Supporters say the current law focuses on crowd control but not the individual safety of officials. The new legislation would change that.

Hurting a sports official in Hawaii already is a crime. But state legislators are mulling whether it should be an even more serious one.

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House Bill 264 would make harmful actions toward an official a class-C felony instead of a misdemeanor as it is now.

A class C felony is punishable by a maximum of five years in prison compared to a misdemeanor which could result in a maximum of one year.

Tom Yoshida, president of the Hawaii State Basketball Officials Association, said this bill builds upon a previous step aimed at venue oversight. A law passed in 2020 allows the courts to bar spectators who cause harm from the same type of event for a year to life, depending on the offense.

Yoshida called the new bill “a next step in the progression of assault legislation among officials.”

From an official’s perspective, he said that the current law focuses on the venue and crowd control efforts but does not acknowledge concerns for the individual safety of the officials. The new bill directs charges to be filed against the person who committed assault or a similar crime that harmed the official. 

A bill being considered by the Hawaii Legislature would stiffen the penalties against people who harm sports officials. (Courtesy: McKinley High School)

The goal of the legislation is to decrease negative fan behavior.

“There is no question that the elevation of verbal abuse to officials has sort of been much more prevalent I would say in the last four to five years,” Yoshida said. “The atmosphere has become much more hostile.” 

Such bad behavior affects the basketball association, he said, because people who get abused by unruly parents do not want to continue officiating or never start doing this kind of service in the first place because of what they observe and hear on the sidelines.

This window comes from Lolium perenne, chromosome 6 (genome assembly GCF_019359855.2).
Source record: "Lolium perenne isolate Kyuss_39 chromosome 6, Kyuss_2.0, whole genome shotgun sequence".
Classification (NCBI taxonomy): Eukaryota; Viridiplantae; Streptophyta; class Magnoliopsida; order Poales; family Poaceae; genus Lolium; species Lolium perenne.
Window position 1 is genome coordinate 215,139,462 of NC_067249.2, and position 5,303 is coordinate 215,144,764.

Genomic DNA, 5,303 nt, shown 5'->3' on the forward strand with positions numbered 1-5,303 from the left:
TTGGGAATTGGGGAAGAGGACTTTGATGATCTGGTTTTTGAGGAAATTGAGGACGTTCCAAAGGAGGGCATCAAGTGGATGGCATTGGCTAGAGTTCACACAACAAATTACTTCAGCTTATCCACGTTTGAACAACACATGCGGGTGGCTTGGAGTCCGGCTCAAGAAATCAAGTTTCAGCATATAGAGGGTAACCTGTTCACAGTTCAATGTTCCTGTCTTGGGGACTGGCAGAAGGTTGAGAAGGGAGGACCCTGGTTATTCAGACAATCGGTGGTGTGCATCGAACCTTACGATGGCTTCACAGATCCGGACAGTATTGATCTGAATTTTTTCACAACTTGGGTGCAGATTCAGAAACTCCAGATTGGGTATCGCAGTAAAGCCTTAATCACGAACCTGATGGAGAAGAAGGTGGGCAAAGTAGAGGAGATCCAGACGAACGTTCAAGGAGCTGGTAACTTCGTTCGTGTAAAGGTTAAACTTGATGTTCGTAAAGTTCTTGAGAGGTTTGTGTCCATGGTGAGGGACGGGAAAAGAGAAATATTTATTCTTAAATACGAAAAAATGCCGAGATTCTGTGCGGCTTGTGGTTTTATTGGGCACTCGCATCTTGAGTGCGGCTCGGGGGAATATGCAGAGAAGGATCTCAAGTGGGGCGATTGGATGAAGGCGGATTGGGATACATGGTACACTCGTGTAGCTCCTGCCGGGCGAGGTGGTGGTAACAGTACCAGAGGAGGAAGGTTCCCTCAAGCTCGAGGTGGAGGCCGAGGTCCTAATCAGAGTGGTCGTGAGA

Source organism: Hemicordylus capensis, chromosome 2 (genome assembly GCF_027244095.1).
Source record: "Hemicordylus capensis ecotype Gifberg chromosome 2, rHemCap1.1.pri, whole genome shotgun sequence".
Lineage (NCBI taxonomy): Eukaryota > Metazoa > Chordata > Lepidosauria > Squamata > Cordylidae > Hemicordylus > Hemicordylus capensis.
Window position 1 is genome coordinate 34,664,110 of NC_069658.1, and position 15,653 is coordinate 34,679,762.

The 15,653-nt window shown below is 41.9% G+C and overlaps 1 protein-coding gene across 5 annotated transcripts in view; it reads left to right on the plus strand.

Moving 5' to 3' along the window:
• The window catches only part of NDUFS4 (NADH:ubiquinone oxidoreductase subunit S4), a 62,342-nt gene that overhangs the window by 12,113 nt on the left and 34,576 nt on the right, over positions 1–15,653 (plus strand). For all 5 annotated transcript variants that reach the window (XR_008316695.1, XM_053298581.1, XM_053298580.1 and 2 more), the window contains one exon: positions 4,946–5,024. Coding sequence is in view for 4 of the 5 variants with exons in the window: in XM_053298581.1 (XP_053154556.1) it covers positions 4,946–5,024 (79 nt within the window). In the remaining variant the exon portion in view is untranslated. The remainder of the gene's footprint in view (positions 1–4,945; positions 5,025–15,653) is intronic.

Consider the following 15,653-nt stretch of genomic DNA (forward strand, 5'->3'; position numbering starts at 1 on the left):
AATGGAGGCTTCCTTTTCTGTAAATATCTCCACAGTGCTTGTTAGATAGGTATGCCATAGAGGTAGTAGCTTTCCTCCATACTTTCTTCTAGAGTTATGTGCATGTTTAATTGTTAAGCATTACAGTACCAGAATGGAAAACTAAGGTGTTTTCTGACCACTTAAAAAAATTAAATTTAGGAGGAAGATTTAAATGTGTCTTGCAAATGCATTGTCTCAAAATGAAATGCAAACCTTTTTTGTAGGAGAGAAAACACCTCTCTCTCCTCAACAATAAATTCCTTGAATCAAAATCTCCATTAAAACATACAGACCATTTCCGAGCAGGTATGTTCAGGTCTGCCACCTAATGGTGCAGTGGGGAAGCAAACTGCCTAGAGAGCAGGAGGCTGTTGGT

“It has always been a struggle to recruit officials,” Yoshida said, adding that has led to games being canceled because of the lack of available referees.  

“If we don’t have officials, we will not have games,” Yoshida said. “And if we do not have games, we lose an important educational component.”

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This bill also would help to express society’s appreciation and respect for officials by showing them that they are considered valuable and giving more weight to what they do, Yoshida said.

The state’s Office of the Public Defender testified against this bill, saying that increasing the punishment in these cases would do little to stop the crime at the moment. These crimes typically are emotional responses, not carefully thought-out plots, the office wrote, so this bill may not limit harm to sports officials. 

Rep. Andrew Garrett, who also serves as a softball umpire, argued that the bill would deter attacks on officials by increasing the penalty for such actions.

“Part of the reason people don’t get into officiating is because of the concern about the poor behavior of coaches and parents, and spectators,” he said.

“This is just a measure to put an extra layer of protection to try to keep them safe to make sure they can fulfill their duties without fear of any outside interference,” said Rep. Daniel Holt, who introduced the bill. “I feel like we do have a good chance to help out our officials with this measure this year.”

The measure is headed to a conference committee where lawmakers will try to hammer out differences between the House and Senate versions. 

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